What’s cooking today: Roasted cauliflower and cheese soup

What’s cooking today: Roasted cauliflower and cheese soup
Roasted cauliflower and cheese soup. (Photo: Tony Jackman)

A cauliflower freshly picked from a local garden in the morning, and a hunk of cheese given to you by a friend who’s just back from the Northern Cape. It’s one of those Karoo moments that sends you into the kitchen. And, as it’s a cold night, a hot soup is called for.

The first thing you do is turn on the oven, because almost any soup made with vegetables is going to have much more flavour if you roast the vegetables first.

I tasted the Langbaken hard cheese that Julienne du Toit and Chris Marais had given me after their latest journey into the deep Karoo. This time, to Williston, where they met Francy Schoeman and tasted her Langbaken Karoo Crumble, which comes from a herd of 15 Jersey cows and is matured for nine months. It’s a most delicious cheese, somewhere between Cheddar and an Italian hard cheese such as Pecorino. It transpires that it melts beautifully if you incorporate it into a hot sauce or soup. But it’s fine eating on its own too.

The cauliflower was fresh as a bird’s dawn chirp, plucked (the cauliflower, not the bird) by a local man who also delivers my monthly wood supply and occasionally also sells cheese and fresh farm butter. The joys of small town country life.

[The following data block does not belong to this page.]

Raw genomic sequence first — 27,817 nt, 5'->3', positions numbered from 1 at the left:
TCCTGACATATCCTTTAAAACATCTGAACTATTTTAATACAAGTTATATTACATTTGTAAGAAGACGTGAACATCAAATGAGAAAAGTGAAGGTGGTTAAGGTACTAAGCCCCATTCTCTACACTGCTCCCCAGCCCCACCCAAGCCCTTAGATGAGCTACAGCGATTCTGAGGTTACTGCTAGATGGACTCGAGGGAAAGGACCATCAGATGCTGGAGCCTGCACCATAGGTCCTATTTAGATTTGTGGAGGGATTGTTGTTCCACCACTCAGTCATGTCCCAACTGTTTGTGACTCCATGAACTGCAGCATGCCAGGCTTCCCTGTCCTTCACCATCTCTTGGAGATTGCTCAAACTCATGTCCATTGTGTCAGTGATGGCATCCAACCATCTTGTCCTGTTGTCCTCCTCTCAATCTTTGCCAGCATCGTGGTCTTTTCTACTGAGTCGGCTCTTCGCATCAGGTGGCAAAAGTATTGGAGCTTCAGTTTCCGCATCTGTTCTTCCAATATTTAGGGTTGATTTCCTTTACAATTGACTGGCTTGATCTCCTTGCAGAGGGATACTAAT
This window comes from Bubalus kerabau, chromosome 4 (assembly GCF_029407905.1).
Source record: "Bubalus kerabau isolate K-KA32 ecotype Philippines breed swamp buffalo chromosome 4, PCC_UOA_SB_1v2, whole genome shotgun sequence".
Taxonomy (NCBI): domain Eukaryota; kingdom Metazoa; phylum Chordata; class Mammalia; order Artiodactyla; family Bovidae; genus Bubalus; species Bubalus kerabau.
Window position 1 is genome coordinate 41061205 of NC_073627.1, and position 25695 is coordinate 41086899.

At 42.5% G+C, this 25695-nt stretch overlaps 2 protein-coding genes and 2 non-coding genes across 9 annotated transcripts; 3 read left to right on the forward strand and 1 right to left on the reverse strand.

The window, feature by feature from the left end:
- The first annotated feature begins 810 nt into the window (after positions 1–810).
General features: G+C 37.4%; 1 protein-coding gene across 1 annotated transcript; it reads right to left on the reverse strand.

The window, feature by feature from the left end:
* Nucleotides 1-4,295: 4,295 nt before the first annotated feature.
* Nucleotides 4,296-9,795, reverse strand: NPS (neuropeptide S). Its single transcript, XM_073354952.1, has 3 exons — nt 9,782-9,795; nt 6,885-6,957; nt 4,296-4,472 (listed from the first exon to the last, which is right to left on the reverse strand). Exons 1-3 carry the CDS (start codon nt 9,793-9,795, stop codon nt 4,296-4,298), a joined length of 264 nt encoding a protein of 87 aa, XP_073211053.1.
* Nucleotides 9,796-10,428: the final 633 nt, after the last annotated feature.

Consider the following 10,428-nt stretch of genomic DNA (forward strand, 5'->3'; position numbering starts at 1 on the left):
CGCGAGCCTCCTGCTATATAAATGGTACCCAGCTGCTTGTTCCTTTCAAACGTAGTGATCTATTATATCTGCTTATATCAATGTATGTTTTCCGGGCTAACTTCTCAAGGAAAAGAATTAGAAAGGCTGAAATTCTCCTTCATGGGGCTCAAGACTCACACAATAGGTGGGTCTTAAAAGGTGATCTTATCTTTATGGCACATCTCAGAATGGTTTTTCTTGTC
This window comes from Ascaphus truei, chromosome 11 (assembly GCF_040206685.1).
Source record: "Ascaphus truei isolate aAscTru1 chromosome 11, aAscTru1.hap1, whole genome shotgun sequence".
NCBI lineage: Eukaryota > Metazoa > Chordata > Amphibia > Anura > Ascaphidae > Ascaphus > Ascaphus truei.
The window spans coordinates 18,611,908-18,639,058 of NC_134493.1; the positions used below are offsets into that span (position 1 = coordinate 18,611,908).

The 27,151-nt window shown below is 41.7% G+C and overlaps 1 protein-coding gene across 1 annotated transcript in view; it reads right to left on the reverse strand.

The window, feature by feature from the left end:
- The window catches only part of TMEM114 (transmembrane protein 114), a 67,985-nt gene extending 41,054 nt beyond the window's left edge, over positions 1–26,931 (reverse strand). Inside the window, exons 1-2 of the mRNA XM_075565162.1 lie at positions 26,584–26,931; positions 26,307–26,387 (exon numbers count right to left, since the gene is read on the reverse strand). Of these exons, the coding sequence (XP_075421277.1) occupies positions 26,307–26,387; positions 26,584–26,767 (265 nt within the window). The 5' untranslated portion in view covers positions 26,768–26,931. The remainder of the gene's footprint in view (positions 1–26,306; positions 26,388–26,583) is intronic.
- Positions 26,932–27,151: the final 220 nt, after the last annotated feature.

1 head of cauliflower

1 large onion, quartered

2 or 3 garlic cloves, chopped

Olive oil


100 g mature hard cheese (I used Langbaken Karoo Crumble but a mature Cheddar would be fine)

250 ml/ 1 cup vegetable stock

500 ml water

250 ml/ 1 cup cream

3 or 4 sprigs thyme

Salt and white pepper


Cut the cauliflower florets off and soak in water for 5 minutes. Drain in a colander for an hour or two, preferably in a warm place for the water to evaporate.

Preheat the oven to 200℃.

Toss the florets in a bowl with plenty of olive oil, salt and white pepper.

Put them in a roasting pan with the quartered, peeled onion and roast for 45 minutes to an hour, but remove from the oven if they begin to burn. As I always point out, my gas oven takes a while longer than your conventional electric one, so keep an eye.

Now you need to move the work to the stove top and a suitable heavy pot. Melt some butter in the pan. Chop the roasted onions into small bits and put in the pot with the garlic, and simmer for a few minutes. Add roasted cauliflower, thyme, water and stock and bring to a boil. Reduce to a simmer and cook for 10 to 15 minutes or until cauliflower is tender.

Add cream and return to a simmer and cook gently, stirring now and then, until the texture and flavour are just the way you like it, only 5 to 7 minutes should be enough. Check seasoning, and adjust if necessary. Stir in the cheese over a low heat until fully melted and combined.

Blitz with a handheld blender or similar. DM/TGIFood 

To enquire about Tony Jackman’s book, foodSTUFF (Human & Rousseau) please email him at [email protected] 

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